In particular, special protection mechanisms need to be put in place for company insiders, like the following:
● Data access should be categorized by “Business Need to Know.” For example, if a user works on a single project within a group, there’s no need for that user to have access to all of the group’s projects.
● If you have a remote or quasi-remote workforce, it’s especially important for Bring Your Own Device (BYOD) technology to be subject to equivalent security protection as your users’ on-premises devices, if not a higher level of protection.
● Insider Threats are also minimized by traditional cyber-hygiene practices, such as locking down IT system access, reducing administrative access to systems, eliminating users’ utilization of USB ports, and establishing processes to onboard and offboard users effectively.
#3: Design and/or update your company’s data footprint with IT Security in mind.
Now that you have a better sense of your current environment, you can design (or update) your IT environment, with cybersecurity factored in.
Here are several approaches that you can follow:
● Choose technology providers that take IT Security seriously and have cybersecurity protection “baked into” their offerings. Technology partners who take cybersecurity seriously are less likely to present you with supply-chain vulnerabilities that can impact your infrastructure later on down the road.
● Prioritize your technology updates on mission-critical systems that could be impacted most significantly by cyberattacks.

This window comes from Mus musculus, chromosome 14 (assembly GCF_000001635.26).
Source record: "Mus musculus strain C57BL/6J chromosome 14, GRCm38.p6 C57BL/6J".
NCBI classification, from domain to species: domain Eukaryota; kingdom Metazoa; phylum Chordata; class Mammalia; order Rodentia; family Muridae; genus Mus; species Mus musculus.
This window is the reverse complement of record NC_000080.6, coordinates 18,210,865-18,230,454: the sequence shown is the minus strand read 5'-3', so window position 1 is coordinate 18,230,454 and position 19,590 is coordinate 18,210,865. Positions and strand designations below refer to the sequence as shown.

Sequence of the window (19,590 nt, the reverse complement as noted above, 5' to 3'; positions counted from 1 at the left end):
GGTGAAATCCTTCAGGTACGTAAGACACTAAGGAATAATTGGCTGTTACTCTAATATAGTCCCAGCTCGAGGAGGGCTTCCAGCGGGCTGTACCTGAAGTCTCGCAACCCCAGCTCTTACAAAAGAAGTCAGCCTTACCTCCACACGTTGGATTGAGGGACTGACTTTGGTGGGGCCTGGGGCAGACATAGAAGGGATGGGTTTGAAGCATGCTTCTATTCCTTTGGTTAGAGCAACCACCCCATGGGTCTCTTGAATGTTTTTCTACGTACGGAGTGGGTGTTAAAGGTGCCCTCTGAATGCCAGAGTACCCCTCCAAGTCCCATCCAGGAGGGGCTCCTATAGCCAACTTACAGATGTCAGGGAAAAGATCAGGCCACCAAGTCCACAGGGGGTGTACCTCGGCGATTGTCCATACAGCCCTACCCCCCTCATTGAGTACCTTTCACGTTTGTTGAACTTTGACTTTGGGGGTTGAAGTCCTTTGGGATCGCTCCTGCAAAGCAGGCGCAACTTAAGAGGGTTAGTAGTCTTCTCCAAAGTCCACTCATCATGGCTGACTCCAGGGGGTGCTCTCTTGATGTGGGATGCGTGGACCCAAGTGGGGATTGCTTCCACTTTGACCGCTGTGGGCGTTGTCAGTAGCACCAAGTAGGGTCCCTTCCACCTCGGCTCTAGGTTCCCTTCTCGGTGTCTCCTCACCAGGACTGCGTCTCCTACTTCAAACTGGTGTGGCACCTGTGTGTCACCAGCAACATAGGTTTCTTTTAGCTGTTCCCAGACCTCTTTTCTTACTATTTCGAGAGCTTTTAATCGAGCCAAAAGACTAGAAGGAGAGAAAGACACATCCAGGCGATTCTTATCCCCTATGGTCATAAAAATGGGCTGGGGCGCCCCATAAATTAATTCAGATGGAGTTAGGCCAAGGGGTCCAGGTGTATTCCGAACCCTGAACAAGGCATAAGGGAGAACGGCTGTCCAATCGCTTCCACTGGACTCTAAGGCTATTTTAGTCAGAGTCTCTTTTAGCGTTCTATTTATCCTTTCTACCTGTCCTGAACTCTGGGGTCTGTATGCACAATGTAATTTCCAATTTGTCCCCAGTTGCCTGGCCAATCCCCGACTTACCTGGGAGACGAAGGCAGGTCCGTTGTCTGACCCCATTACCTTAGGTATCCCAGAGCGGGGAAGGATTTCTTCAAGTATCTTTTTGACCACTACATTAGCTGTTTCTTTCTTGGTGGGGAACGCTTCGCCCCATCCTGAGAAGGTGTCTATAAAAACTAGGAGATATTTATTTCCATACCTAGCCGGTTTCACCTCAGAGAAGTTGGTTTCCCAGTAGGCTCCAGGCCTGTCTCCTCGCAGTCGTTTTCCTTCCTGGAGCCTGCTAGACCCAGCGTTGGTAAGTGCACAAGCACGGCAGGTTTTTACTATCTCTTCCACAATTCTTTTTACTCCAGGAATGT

● If you’re looking for a solid technological place to start, Identity and Access Management is a good place, since it forces you to address access and permissioning for all of your organization’s IT users right off the bat.
#4: View cybersecurity as a team sport.
No matter how well-designed a network is, you need to have your users’ support, in order for your program to succeed. Here’s how:
● Company contractors, business partners, and employees should have clear IT Security guidelines in place, along with a quarterly cybersecurity training program that keeps pace with rapidly-evolving vulnerabilities. Gamifying your training program- including making the program fun and giving prizes for desired user behavior- go a long way toward achieving the involvement that you need.
● Communicate to employees why you’re making the decisions that you make, including accepting their feedback for potential improvements.
● Trust But Verify: In addition to involving users in cybersecurity protection, you need to Always be Checking (the ABC rule) their activities, especially since vulnerabilities can evolve quickly.
● Conduct Continuous Testing: For a cybersecurity program to succeed, it can’t be a “one and done” proposition. You need to perform continuous testing of your IT environment, within a broader cybersecurity strategy.
#5: Aim for the best, but prepare for the worst.
As you know, the best-laid plans don’t always result in success. If you’re the victim of an unfortunate cyberattack, you need to do the following:
● Formally declare the incident, which will activate your company’s Incident Response plan. If you don’t have a plan, it’s imperative that you create one now. You can find essential elements of an Incident Response plan in my blog.
● It’s extremely important to communicate accurately and quickly to your employees, business partners, and customers if you experience a potential breach, and to keep them updated.
● In particular, you should reach out to your largest customers, to explain the situation (with quick, factual details) and also keep them up-to-date throughout the process.
● The best cybersecurity incident is one that never happens. Tabletop exercises are a great way to practice an attack response without going through the pain of enduring an actual attack.